Halsey’s album cover needs a response
By, Matthew Fraser, Editor in Chief
Why should someone be so worried that college students will have their eyes/spirits/souls hurt by a picture of just a single breast?
In our last issue here at the Other Press, we featured a review of Halsey’s newest album If I Can’t Have Love, I want Power. The review itself raised no issues, but our featuring of the album cover did. On it, Halsey is seen seated on a throne holding a child with her left breast bare and exposed. This female breast caused concern to some as they felt that it was a sexual image and therefore (potentially) inappropriate for a student newspaper.
It is important to point out that Halsey herself intended for the cover and the entire album itself to be about the: “Joys and horrors of pregnancy and childbirth.” A fact she made clear in the Instagram post debuting the album’s very cover. Later in the same post, Halsey points out that: “We have a long way to go with eradicating the social stigma around bodies & breastfeeding.” Clearly, the artist herself was fully aware of and anticipated the potential for controversy and intended for her art and efforts to advance a non-sexualized image of a women’s body.
But it’s not always up to an artist to determine how the world reacts to their work and their ideas. We live within cultural boundaries and some ideas regarding bodies are outside of those lines. For many people, every image, any hint, even the very thought of a women’s breast is sexual. Now, I’m not personally a feminist, but I agree with the argument that a woman breastfeeding her child is not sexual at all; further still, the image of a women’s breast should not be the sexual taboo that it is here in North America.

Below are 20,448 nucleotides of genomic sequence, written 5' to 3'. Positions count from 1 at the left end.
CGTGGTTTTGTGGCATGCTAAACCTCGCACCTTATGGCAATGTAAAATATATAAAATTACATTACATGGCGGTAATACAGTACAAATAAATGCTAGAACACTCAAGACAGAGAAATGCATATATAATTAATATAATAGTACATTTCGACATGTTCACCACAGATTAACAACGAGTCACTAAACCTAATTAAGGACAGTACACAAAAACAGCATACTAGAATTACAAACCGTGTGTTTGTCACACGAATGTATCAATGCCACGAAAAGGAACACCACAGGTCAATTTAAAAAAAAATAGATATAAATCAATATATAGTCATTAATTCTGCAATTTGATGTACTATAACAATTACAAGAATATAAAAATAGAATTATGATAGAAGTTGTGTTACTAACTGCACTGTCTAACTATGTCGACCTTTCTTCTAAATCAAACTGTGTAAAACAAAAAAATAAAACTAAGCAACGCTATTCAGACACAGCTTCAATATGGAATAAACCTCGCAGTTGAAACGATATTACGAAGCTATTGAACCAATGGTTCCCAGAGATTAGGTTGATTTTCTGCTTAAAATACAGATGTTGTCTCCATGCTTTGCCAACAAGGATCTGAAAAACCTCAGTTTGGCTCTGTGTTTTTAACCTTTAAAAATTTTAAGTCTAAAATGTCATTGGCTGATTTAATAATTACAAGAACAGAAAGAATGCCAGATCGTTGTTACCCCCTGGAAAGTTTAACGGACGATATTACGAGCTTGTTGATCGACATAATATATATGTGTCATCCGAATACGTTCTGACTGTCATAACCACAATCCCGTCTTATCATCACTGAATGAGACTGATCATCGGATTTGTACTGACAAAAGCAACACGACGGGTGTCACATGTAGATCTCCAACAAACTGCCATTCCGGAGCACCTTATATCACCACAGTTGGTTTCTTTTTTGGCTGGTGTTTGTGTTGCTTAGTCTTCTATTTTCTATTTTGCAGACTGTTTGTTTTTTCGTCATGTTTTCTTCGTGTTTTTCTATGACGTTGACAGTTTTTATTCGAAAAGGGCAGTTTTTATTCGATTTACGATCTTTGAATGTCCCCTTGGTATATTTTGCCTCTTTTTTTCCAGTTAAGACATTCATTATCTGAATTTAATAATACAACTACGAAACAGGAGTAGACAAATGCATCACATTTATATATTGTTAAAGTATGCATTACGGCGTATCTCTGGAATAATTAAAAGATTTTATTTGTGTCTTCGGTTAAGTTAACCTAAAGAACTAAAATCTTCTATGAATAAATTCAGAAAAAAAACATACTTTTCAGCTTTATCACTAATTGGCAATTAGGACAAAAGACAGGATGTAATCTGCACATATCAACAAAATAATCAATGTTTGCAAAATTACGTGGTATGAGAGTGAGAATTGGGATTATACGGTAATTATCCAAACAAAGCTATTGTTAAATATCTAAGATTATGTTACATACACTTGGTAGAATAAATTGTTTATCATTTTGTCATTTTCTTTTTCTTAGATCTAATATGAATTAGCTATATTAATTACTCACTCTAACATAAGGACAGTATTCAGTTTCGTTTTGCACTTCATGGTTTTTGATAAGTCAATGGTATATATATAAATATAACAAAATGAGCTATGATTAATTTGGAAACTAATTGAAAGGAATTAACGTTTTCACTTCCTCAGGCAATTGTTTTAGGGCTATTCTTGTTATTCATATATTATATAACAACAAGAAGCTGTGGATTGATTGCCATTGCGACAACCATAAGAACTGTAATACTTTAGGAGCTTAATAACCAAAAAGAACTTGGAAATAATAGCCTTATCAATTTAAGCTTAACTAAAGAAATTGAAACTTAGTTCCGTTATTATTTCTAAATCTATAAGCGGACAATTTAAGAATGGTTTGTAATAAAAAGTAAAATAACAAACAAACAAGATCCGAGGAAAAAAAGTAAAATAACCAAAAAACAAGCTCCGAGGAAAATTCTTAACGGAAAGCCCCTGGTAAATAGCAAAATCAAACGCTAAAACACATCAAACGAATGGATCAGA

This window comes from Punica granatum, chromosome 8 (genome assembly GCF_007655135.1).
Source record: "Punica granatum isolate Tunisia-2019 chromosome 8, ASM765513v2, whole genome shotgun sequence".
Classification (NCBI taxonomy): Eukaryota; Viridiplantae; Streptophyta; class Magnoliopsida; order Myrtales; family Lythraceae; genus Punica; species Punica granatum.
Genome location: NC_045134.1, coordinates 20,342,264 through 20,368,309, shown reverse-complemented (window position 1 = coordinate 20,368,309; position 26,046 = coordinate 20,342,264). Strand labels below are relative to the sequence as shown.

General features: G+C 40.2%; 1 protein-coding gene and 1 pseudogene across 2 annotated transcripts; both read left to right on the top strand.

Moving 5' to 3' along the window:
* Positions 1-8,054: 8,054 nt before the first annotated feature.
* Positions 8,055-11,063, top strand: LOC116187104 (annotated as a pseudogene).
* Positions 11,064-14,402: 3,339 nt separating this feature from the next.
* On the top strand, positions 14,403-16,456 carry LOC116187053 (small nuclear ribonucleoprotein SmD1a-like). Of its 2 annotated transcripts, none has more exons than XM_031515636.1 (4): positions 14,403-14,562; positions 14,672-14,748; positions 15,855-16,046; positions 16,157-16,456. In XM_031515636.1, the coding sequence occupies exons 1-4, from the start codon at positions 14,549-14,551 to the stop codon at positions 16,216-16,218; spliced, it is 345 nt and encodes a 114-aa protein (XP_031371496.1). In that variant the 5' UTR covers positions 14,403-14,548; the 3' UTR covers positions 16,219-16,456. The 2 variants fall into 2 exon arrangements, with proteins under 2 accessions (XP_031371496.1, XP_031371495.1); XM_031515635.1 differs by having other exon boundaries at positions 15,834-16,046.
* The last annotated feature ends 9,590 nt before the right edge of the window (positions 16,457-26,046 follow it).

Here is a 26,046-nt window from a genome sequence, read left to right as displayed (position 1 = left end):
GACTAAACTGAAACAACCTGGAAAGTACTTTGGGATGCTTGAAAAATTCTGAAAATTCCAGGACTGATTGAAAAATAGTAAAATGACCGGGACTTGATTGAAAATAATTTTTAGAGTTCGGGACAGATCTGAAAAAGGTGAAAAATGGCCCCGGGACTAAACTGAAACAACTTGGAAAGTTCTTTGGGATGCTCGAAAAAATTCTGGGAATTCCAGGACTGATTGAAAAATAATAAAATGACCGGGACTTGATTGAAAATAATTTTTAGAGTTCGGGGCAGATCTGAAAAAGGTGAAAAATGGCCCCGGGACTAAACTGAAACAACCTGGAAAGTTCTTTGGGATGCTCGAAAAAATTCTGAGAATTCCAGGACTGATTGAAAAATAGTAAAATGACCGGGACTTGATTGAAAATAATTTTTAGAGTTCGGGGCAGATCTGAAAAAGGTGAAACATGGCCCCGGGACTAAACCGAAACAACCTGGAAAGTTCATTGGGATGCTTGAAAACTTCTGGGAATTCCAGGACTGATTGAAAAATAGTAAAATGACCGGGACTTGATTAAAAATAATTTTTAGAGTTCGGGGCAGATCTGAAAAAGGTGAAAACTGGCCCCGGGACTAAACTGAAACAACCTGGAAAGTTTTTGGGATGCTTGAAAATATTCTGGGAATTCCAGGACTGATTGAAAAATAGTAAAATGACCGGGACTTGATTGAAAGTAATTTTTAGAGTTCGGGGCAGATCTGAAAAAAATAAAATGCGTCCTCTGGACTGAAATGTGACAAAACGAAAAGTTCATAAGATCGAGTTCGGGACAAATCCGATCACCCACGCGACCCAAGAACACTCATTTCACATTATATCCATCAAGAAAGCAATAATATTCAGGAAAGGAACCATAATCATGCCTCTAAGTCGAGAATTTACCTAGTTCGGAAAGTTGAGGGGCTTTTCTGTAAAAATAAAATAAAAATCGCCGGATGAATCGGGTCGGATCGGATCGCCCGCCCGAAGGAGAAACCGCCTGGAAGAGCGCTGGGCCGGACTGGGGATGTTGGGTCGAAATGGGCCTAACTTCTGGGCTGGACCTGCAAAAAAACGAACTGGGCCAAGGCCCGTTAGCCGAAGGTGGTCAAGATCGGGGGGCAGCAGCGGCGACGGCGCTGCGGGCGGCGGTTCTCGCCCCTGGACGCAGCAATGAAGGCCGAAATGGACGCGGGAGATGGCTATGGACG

Maybe part of the issue is the inherent separate treatment of male nipples and female nipples. There is and has been for a very long time the idea that a topless woman is indecent or inappropriate. This idea and more importantly, the hypocrisy of it reached its zenith in the #Freethenipple movement.
In an Instagram post highlighting this precise hypocrisy, non-binary model Rain Dove plays basketball topless. Their point was simple: if someone who identified as a man did this, it wouldn’t be a problem, why is it a problem when they do it? Surely, it’s not the identity of the individual as that would render Dove’s action inoffensive. It must simply come down to a few standards prevalent in our culture revolving around: “Swinging sacks of potential food providing flesh;” and like many traditional lines, these ideas are arbitrary.
However, the context of Halsey’s album cover was about motherhood and in the artist’s eyes, directly related to breastfeeding. I have yet to find an article that argues that breastfeeding is unnatural or detrimental on a scientific basis. The few that argue against describing breastfeeding as natural do so due to the minority of people who use this language to paint vaccines as unnatural. Suffice to say, a mother feeding her child with breast milk isn’t itself problematic. So why then has our hypersexualized view of a woman’s body invaded the intimate bond between a mother and her child? Why then should someone be so worried that college students will have their eyes/spirits/souls hurt by a picture of just a single breast?
Clearly, I will not win this war by myself; thousands, if not millions of posts on social media have tried long before I wrote this Lettitor. Still, I do think it’s worth pointing out that one female breast, two female breasts, even nipples aren’t inherently sexual. Some pictures are, but it’s not just the body parts that make it so.
Check out the original review here